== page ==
The Right Kind of Recovery: Renewal Not Rorts

22 December 2021

First published in The Australian

As the difficulties of 2021 become the possibilities of 2022, it couldn’t be a more important time to take stock and try to renew and unite around genuine reasons to be optimistic about the future. 





As the difficulties of 2021 become the possibilities of 2022, it couldn’t be a more important time to take stock and try to renew and unite around genuine reasons to be optimistic about the future. 

That’s why the mid-year budget update should have been an opportunity for the nation to consider what kind of economy and recovery we want and how we make sure it works for everyone. 

It could have been an opportunity to support working families with skyrocketing costs of living, address job insecurity, and create a future made in Australia.

A chance to provide better access to childcare, cheaper and cleaner energy, investments in TAFE and training to address the skills shortages holding the recovery back, and a credible plan for the budget beyond the election cycle. 

Instead, it just reminded us of the defining failures of the Morrison Government’s economic mismanagement: billions squirrelled away for pre-election waste; record debt and deficits as far as the eye can see with not enough to show for it; and real wages going backwards again this year.   

At a time of great uncertainty, it offered more of the same rorts and risk and complacency that poisoned the green shoots of a nascent recovery this time last year and became instead one of the biggest downturns ever, in the third quarter of 2021. 

No wonder it was received so poorly.   

It’s clear the economy is recovering but we can’t be complacent or assume, as the budget now does, that the Morrison Government will perfectly manage new outbreaks and strains of the virus given their form in botching the health response this past year, and the risk they bungle the boosters now. 

Scott Morrison and Josh Frydenberg can’t take credit for a recovery which hasn’t happened yet, without taking responsibility for the mistakes that saw billions of dollars a week shed from the national economy for large swathes of this year.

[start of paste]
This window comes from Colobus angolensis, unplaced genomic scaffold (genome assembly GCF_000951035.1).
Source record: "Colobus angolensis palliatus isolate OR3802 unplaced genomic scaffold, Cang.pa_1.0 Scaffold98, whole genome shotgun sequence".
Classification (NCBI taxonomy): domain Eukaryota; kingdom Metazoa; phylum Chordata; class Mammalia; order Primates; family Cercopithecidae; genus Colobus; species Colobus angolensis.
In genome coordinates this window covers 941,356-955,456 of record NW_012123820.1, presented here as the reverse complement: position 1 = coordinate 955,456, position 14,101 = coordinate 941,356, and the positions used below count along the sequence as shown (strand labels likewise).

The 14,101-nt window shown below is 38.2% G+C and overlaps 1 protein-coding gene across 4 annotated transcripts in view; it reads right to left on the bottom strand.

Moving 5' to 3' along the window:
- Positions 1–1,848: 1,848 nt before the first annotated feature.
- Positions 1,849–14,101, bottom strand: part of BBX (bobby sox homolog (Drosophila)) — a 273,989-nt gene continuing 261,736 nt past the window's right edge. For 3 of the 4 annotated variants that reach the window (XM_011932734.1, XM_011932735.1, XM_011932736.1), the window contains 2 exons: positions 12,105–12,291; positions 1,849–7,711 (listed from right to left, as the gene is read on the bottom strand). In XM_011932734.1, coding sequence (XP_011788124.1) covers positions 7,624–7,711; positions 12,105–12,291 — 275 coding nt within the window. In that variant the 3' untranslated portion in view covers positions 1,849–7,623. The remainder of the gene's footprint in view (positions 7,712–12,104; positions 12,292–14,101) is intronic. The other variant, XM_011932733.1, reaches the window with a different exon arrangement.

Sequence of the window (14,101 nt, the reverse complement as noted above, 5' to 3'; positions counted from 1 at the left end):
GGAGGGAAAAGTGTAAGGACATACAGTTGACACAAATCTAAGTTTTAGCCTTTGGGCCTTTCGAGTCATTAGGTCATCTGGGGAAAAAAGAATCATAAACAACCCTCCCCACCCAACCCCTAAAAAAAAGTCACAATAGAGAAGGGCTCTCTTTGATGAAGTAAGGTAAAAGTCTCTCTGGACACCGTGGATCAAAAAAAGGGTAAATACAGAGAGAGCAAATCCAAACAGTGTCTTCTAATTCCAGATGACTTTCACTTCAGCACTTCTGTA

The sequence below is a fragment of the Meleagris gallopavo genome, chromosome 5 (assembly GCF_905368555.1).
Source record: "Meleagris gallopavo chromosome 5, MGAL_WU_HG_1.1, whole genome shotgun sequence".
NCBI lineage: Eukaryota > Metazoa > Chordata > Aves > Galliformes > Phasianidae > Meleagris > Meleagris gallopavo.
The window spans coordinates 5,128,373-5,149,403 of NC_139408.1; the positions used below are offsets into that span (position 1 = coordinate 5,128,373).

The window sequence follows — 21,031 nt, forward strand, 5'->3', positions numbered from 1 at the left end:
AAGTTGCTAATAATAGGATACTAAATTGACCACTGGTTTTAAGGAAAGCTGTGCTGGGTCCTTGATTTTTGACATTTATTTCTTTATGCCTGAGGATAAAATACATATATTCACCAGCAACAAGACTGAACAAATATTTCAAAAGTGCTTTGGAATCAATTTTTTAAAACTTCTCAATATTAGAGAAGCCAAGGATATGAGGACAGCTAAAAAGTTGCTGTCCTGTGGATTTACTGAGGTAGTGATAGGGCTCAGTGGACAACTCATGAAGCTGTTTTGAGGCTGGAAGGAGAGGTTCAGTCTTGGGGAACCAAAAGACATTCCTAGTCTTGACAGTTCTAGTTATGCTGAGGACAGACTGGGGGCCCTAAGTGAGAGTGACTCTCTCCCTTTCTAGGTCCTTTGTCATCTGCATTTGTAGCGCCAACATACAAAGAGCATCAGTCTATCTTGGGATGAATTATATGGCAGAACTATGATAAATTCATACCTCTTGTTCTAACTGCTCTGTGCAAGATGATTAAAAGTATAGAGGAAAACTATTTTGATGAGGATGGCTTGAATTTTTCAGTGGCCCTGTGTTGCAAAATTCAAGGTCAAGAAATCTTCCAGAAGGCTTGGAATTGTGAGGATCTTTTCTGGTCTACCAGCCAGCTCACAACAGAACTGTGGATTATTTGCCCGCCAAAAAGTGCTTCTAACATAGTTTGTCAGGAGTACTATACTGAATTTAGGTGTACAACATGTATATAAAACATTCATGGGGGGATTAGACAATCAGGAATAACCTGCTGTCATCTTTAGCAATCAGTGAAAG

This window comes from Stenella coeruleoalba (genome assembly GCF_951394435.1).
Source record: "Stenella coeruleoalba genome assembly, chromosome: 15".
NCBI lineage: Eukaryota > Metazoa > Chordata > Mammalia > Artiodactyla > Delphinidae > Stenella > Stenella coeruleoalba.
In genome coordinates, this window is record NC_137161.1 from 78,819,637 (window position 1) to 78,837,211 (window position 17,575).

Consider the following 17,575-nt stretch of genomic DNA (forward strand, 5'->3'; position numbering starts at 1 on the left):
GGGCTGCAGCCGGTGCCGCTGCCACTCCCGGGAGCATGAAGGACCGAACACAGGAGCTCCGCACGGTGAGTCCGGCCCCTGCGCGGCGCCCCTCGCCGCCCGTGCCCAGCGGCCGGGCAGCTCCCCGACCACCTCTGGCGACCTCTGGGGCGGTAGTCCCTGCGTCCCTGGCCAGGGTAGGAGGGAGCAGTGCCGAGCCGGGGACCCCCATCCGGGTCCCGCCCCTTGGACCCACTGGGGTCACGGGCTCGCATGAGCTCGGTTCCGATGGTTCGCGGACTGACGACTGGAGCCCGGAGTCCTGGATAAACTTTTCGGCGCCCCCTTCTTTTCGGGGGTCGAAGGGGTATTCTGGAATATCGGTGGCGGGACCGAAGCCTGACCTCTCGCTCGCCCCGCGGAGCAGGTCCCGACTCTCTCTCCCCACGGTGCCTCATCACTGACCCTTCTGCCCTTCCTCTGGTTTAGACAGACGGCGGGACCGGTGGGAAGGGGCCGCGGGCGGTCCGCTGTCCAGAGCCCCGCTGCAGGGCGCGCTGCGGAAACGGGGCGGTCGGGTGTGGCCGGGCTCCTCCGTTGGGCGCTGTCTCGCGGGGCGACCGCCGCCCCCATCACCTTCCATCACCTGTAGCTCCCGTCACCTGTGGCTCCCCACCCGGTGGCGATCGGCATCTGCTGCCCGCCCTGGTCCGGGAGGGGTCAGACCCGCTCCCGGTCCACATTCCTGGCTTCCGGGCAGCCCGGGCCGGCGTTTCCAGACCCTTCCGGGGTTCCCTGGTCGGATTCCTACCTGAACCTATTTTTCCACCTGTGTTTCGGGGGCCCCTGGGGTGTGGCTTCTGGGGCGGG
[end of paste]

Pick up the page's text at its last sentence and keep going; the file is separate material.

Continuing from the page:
Even with welcome and unsurprising improvements in the budget forecasts, last week’s update still had deficits getting bigger in two years of the forward estimates; declining real wages this year and still stagnant thereafter; a tax take bigger than under Labor but still a trillion-plus dollars in debt. 

The wages outlook is especially concerning, when you remember that of the 55 times the Government has forecast wages growth, actual wages outcomes have fallen short 52 times. 

This is another reminder that many, if not most, of the key challenges to our prosperity have been with us for eight long years and not just the two years of COVID-19.

Remember, six in every ten dollars of net debt racked up by this Government was borrowed before the pandemic. 

We hope wages do grow strongly, that the pandemic is well-managed, and that the economy recovers strongly, broadly and sustainably.  But this is a government notorious for over-promising and under-delivering on the economy and the budget.

Flogging-off ‘Back in Black’ mugs then delivering more consecutive deficits than any government in a hundred years is testament to that. 

The economy would be stronger were it not for the mistakes made on vaccines and quarantine.   

The Budget would be stronger were it not weighed down with tens of billions of dollars in rorts and waste, and there’d be more room to fund essential services like Medicare and the NDIS.   

Middle Australia would be better off without the stagnant wages and insecure work which still characterises the labour market. 

So, the time for taking lectures from Liberals and Nationals on responsible economic management is well and truly over. 

Now Scott Morrison and Josh Frydenberg say they’ll fix the budget but won’t say where the cuts are coming from until after the election. 

When our economy needs a comprehensive strategy for the recovery, we get instead a two-part plan for secret slush funds this term, and secret cuts next. 

No wonder so many Australians finish the year asking, ‘is this really the best we can do’? 

They understand we can’t risk another three years like the last eight. 

Not even the most optimistic among them would expect a fourth term of this flailing bunch of economic incompetents to be any better than the first three; or a second decade better than the first. 

They know we won’t renew our society or create the right kind of recovery into the future with the same failed approaches that offer little more than a return to the stagnation and insecurity of the past. 

More rorts and waste, more stagnant wages and job insecurity, more generational debt without a generational dividend, can’t be the thanks Australians get for all we’ve been through together. 

I agree with the Treasurer that we should be optimistic, but that optimism needs to be grounded in a hard-headed assessment of how we got here and what we need to do to secure a better future, with an economy and a society stronger after COVID-19 than before. 

This opinion piece was published as Coalition has no plan to help the low-wage battlers” in The Australian on Wednesday, 22 December 2021